The shape of any Nørding Freehand, for example, appears far closer to something one would find in nature than it is to classical pipe shapes, or indeed most things made by human hands. When humans make things – especially functional objects – we tend to prefer symmetry, simplicity, and regularity in the forms these things take. Part of this is due to how practical these forms are, and part of it is due to aesthetic reasons. But what we call ‘nature,’ while being the source of certain fantastically intricate, geometrical forms (such as snowflakes or flowering plants) also produces many asymmetrical and irregular objects – at least, from our human perspective. Nørding’s Freehands look like pieces of wood. Of course, they are pieces of wood, but they look more like wood in its ‘natural’ state than the wood of a human-made chair or table. In other words, they look like something that has ‘grown’ or been worn by time, as opposed to having been ‘made’ for human needs. For some of the rusticated Freehand lines, it seems as though their designs are consciously imitating nature, such as with the Point Clear and Spruce, which strongly resemble the cones of a conifer tree. But more generally, Freehand pipes evoke nature because their appearance is one of chance rather than necessity. But at this stage we cannot say whether this appearance is a cause or an effect of the Freehand’s design and manufacture.
This appearance is worth further examination, as there do appear to be rules to its seeming-randomness. Nørding explicitly states, for example, that their Freehands are exclusively cut from plateau blocks of briar – in layman’s terms, the gnarled, outer portion of the tree heather root from which ‘briar’ pipes are made. And they are all briar – specifically tree heather briar – pipes. No strawberry wood, olivewood, and certainly no meerschaum Freehands – not from Nørding, anyway. This might seem like a bizarre thing to make note of, but it is more interesting than we might think. After all, block meerschaum pipes are quite famously hand-carved using simple tools, due to the brittle nature of the material. Yet rarely do we call them ‘freehand’ pipes. We’ll come back to this point at another time, though.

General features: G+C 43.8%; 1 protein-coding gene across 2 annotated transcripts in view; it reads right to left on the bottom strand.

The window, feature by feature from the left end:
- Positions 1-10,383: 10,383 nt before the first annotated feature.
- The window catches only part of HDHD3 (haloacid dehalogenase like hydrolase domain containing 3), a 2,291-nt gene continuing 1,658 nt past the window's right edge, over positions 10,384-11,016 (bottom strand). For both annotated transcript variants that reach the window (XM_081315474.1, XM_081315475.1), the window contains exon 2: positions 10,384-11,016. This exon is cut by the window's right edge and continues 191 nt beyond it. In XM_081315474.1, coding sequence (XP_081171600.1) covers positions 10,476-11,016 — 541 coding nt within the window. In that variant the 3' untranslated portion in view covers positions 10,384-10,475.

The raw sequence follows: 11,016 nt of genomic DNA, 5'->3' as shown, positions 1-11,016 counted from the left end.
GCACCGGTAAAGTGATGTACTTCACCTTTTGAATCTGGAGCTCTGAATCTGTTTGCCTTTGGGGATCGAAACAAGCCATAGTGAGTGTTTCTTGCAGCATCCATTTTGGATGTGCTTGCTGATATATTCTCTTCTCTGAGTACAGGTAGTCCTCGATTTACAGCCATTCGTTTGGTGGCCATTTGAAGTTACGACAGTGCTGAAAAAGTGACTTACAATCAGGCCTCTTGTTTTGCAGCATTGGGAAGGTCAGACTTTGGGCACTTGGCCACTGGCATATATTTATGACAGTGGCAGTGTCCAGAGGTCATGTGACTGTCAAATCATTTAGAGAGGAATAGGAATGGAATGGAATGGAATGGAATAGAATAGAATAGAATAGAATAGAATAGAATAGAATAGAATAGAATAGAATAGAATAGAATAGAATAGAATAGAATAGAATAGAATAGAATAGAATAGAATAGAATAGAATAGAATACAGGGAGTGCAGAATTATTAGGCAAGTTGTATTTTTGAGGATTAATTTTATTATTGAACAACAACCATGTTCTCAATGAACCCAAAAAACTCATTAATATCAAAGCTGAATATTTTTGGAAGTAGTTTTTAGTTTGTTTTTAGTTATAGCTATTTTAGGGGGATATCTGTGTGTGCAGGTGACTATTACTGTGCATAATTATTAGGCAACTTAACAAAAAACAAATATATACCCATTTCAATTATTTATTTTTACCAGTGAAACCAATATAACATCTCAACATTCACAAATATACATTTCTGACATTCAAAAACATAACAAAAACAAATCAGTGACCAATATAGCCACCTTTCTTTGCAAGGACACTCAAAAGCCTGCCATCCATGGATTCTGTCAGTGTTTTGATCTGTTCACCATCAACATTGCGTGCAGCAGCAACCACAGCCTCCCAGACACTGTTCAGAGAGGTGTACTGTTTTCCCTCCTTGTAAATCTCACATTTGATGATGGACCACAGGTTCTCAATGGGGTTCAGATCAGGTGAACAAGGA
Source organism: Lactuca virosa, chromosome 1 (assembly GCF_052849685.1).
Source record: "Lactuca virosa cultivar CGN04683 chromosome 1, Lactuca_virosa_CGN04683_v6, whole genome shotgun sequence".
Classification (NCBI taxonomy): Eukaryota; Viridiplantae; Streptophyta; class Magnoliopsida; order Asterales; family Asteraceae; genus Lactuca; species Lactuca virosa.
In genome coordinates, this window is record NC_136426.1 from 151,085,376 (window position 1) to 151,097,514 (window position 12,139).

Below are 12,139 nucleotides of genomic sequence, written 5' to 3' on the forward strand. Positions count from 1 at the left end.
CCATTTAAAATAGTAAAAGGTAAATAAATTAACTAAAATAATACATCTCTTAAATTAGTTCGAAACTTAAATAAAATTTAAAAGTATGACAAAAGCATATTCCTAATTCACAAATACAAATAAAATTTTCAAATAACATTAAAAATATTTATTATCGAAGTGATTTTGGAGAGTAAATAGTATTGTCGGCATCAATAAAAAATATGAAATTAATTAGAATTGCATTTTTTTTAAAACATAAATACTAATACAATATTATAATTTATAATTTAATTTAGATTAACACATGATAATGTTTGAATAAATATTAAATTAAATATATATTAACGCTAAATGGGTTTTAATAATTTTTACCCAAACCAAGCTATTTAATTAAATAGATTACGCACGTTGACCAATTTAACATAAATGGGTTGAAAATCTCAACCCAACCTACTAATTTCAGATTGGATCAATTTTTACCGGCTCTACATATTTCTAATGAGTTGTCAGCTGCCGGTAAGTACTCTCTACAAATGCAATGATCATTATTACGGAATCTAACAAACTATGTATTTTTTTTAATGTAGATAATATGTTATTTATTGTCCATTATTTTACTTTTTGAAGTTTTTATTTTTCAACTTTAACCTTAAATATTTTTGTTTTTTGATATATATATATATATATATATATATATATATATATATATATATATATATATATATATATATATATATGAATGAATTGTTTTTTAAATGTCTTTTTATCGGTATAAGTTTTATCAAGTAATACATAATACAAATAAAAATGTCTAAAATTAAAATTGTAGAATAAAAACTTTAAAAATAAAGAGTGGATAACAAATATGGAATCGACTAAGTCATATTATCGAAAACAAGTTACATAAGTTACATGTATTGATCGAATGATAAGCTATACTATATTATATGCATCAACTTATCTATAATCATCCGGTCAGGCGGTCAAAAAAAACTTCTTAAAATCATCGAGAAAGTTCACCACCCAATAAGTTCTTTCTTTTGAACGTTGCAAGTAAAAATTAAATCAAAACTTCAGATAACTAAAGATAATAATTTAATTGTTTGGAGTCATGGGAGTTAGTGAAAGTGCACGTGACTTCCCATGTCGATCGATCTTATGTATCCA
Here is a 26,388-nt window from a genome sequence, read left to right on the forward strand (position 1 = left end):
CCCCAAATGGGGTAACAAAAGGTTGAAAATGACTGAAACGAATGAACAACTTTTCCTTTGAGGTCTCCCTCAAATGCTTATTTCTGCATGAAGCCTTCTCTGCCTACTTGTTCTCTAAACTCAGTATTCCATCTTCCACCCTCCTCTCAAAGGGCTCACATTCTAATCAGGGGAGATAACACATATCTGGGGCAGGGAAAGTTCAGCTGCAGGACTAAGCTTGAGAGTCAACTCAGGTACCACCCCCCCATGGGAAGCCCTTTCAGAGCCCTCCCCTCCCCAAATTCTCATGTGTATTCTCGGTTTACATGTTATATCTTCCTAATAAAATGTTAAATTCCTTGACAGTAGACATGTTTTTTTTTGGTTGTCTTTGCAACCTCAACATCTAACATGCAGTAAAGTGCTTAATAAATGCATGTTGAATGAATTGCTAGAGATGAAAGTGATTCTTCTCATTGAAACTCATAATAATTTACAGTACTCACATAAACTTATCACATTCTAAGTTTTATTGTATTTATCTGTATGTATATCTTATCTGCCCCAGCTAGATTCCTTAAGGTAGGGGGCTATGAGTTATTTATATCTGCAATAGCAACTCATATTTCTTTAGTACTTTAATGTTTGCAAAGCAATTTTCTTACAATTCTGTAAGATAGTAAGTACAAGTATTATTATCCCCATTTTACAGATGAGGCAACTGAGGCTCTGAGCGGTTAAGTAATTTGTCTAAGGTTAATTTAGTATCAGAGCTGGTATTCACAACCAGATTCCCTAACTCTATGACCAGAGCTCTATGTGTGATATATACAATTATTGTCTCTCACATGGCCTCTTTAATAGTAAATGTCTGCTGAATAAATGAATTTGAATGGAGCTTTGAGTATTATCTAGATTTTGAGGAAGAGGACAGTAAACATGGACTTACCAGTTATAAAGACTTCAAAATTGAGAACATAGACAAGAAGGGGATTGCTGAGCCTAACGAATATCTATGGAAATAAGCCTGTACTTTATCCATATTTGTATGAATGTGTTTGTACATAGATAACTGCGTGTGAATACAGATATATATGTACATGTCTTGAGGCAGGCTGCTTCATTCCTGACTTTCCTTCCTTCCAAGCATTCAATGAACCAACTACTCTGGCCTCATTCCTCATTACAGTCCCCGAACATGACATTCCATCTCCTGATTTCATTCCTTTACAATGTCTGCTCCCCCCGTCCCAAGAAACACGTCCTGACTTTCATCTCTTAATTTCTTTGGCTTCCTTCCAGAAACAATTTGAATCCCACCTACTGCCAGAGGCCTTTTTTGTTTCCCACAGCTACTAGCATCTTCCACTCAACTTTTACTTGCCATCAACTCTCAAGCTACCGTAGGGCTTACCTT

At this point I would recommend opening a second browser window and finding images of Nørding’s contemporary Freehand lines, as there are also observable implicit ‘rules’ in these pipes that only become evident when we examine several of them together. One rule being, for example, that when briar plateau is incorporated into the design of a pipe, it is always used for the rim and never for the base. Nørding Freehands are always either smooth or partially rusticated – never sandblasted – and they are all are what could reasonably be called ‘bent’ pipes, with an ‘S’-shape roughly traceable from the top of each bowl to the tip of each mouthpiece. These are, admittedly, very basic rules, but they are nonetheless rules. Others include that the chamber diameter is always approximately 20mm and the bowl walls maintain 7-15mm thickness relative to the exterior; the bowl height stays between approximately 50 to 70mm and the diameter between 40 to 50mm; and that the shank is always flattened at its end and is similarly uniform in thickness. Therefore, the bowl is always taller than it is at any point wide. Freehand stems, while being far from ‘simple’ in the manner that a classical tapered or saddle stem is, are even more consistent. They are either flared, double-flared, or beaded just above the base or, in the case of the ‘Spigot’ variation, are both singly flared and beaded. All stems are either jet black or, for black-stained stummels, black and white. We can also observe that, while some Freehands are sitters – i.e., having a flat underside so that they may be set down without falling over – and some are not, if the pipe is a sitter, its bottom surface is angled away from that of the chamber, in the same manner as a classical ‘cherrywood’ shape.